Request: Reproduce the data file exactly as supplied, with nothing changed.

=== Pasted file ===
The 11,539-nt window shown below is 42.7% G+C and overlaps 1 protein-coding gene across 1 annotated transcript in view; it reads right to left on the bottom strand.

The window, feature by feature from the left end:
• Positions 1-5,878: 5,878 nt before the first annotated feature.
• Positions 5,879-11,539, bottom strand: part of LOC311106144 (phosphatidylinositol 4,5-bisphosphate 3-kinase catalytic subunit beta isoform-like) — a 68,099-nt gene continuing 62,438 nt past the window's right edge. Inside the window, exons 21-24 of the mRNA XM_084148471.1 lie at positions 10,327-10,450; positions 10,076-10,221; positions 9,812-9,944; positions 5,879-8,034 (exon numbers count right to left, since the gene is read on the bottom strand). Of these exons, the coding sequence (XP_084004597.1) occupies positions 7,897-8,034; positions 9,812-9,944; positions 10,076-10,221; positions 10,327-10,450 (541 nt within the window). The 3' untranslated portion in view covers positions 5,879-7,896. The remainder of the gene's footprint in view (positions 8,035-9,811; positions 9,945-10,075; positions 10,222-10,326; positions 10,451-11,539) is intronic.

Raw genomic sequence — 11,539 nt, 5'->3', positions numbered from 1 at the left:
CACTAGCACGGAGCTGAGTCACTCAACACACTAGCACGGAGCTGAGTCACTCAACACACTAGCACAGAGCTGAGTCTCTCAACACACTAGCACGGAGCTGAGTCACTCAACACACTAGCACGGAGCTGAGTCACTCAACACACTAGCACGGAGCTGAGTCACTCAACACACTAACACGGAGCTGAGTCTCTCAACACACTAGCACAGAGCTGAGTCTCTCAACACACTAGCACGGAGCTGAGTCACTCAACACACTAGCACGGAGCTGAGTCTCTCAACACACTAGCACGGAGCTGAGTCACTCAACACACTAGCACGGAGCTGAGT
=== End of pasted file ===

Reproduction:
The 11,539-nt window shown below is 42.7% G+C and overlaps 1 protein-coding gene across 1 annotated transcript in view; it reads right to left on the bottom strand.

The window, feature by feature from the left end:
• Positions 1-5,878: 5,878 nt before the first annotated feature.
• Positions 5,879-11,539, bottom strand: part of LOC311106144 (phosphatidylinositol 4,5-bisphosphate 3-kinase catalytic subunit beta isoform-like) — a 68,099-nt gene continuing 62,438 nt past the window's right edge. Inside the window, exons 21-24 of the mRNA XM_084148471.1 lie at positions 10,327-10,450; positions 10,076-10,221; positions 9,812-9,944; positions 5,879-8,034 (exon numbers count right to left, since the gene is read on the bottom strand). Of these exons, the coding sequence (XP_084004597.1) occupies positions 7,897-8,034; positions 9,812-9,944; positions 10,076-10,221; positions 10,327-10,450 (541 nt within the window). The 3' untranslated portion in view covers positions 5,879-7,896. The remainder of the gene's footprint in view (positions 8,035-9,811; positions 9,945-10,075; positions 10,222-10,326; positions 10,451-11,539) is intronic.

Raw genomic sequence — 11,539 nt, 5'->3', positions numbered from 1 at the left:
CACTAGCACGGAGCTGAGTCACTCAACACACTAGCACGGAGCTGAGTCACTCAACACACTAGCACAGAGCTGAGTCTCTCAACACACTAGCACGGAGCTGAGTCACTCAACACACTAGCACGGAGCTGAGTCACTCAACACACTAGCACGGAGCTGAGTCACTCAACACACTAACACGGAGCTGAGTCTCTCAACACACTAGCACAGAGCTGAGTCTCTCAACACACTAGCACGGAGCTGAGTCACTCAACACACTAGCACGGAGCTGAGTCTCTCAACACACTAGCACGGAGCTGAGTCACTCAACACACTAGCACGGAGCTGAGT